If you fly often enough, sooner or later you will sit next to a passenger you can't stand. There are the complainers, the opinionated, the loud and obnoxious, those with unusual quirks or phobias, people with screaming babies, and others with gas. You name it, and I have probably sat next to it at one time or another.
I wrote this column while sitting next to the classic nightmare seatmate. After announcing his importance to the world by constantly using his cell phone, he managed to annoy everyone around him with his loud and incredibly embarrassing points of view. He drank too much, spoke too often and pretty much complained his way across the Atlantic. I hoped that he would eventually glance over my shoulder and see himself in my column, but unfortunately he never did.
I usually consider a flight next to a stranger a chance to delve into another person's outlook. The inspiration for most of my writing comes from such opportunities, but to be honest, there are times when I just want to be left alone and relax in my own private world. Those are the times that my neighbors get on my nerves. Take these people, for instance. Do you recognize any of them?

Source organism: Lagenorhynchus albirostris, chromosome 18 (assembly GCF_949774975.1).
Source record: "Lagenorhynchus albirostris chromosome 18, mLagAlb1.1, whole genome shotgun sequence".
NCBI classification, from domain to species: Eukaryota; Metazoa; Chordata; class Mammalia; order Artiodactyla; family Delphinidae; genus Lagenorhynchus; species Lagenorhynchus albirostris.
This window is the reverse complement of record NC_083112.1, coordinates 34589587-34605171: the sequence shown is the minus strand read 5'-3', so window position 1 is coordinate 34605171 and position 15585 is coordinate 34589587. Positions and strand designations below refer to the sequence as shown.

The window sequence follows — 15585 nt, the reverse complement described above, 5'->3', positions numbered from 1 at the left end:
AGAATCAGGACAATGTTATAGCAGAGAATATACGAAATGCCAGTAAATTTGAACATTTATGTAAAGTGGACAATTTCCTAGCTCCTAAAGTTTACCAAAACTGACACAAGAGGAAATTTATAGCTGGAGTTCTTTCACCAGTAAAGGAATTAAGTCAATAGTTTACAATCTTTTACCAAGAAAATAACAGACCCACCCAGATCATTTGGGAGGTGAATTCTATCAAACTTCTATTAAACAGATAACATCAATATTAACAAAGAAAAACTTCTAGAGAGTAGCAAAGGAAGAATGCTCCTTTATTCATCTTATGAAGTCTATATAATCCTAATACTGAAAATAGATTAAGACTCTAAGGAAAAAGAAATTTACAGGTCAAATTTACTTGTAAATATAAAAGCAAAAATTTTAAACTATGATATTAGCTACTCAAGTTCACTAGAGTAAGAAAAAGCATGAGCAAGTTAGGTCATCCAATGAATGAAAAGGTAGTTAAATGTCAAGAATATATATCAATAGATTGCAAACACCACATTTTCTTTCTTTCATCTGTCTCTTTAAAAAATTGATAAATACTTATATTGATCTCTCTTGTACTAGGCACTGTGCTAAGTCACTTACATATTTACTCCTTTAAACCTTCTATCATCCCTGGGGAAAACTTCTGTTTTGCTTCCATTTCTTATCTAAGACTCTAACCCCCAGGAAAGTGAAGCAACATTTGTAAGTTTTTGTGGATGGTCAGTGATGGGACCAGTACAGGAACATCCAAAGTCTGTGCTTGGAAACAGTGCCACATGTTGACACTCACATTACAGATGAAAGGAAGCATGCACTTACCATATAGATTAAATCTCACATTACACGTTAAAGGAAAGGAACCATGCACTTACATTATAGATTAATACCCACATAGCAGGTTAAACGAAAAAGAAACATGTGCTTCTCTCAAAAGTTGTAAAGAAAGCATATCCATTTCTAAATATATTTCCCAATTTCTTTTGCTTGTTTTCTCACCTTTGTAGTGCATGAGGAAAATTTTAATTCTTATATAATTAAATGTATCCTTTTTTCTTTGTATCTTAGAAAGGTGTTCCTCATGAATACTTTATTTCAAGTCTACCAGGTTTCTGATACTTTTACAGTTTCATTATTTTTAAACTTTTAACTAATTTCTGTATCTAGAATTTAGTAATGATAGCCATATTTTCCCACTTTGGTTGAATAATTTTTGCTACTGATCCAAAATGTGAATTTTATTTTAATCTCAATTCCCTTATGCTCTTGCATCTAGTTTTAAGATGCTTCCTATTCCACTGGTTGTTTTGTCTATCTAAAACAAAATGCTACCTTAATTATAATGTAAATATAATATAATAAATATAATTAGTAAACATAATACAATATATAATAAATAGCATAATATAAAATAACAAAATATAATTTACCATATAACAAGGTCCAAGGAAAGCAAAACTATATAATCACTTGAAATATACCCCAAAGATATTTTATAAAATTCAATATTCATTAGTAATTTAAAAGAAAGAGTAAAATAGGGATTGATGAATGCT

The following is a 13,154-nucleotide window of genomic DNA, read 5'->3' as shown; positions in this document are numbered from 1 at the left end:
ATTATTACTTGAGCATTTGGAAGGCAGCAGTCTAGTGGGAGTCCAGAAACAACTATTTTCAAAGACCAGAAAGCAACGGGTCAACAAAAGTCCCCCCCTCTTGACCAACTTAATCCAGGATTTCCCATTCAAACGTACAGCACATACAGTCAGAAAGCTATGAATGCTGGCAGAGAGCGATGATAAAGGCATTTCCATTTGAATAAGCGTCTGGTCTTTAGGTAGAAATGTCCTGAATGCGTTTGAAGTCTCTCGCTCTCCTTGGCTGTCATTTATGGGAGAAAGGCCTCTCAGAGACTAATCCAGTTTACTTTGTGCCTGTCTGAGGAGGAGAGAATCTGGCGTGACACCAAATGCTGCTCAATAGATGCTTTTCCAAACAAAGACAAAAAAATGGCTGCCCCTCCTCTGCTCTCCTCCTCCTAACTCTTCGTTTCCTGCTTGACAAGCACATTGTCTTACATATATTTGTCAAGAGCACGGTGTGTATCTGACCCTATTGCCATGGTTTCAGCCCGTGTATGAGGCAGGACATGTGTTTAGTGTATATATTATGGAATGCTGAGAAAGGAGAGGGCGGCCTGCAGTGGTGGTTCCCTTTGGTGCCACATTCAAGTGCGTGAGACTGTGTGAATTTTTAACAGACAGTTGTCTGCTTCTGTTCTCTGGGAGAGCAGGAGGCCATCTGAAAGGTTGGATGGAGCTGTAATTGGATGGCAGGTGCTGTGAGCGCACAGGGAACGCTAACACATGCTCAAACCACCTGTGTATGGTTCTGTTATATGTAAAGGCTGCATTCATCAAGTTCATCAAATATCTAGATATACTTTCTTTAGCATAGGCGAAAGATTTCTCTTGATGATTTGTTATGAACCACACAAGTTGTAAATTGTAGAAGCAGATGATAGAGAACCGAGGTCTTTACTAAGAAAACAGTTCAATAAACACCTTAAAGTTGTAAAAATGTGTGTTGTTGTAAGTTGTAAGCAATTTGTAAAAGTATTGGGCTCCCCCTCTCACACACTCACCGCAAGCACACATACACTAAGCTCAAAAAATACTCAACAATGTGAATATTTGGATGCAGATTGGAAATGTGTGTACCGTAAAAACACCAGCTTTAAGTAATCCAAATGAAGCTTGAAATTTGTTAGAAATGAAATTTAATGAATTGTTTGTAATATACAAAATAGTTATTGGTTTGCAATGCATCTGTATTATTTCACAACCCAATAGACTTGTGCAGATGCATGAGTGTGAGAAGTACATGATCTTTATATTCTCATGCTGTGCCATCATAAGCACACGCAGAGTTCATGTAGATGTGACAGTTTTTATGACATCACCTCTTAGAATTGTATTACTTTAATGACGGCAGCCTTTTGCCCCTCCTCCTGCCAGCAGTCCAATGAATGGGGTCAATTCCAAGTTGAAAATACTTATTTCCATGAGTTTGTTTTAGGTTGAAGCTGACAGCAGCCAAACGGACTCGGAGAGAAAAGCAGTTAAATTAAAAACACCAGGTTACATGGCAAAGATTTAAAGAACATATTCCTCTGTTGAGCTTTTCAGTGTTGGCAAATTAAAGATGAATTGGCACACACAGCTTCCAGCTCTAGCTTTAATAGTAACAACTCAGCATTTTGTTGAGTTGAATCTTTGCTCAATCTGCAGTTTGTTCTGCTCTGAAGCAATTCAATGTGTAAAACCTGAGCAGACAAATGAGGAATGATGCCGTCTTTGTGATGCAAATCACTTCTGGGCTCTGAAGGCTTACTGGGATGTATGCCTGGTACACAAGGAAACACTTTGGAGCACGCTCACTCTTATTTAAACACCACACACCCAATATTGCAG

Mr. High Flyer. This gentleman complained about everything during the first half of the flight. When he discovered that I am a flight attendant, he decided to complain to me the rest of the way.
Miss Fear Of Flying. This poor soul burst into floods of tears during the taxi out, and it only got worse after that. It was a nine-hour flight.
Mr. Freaky. This middle-aged man stared at a picture of a boy, chanted and swatted at imaginary flies the entire flight.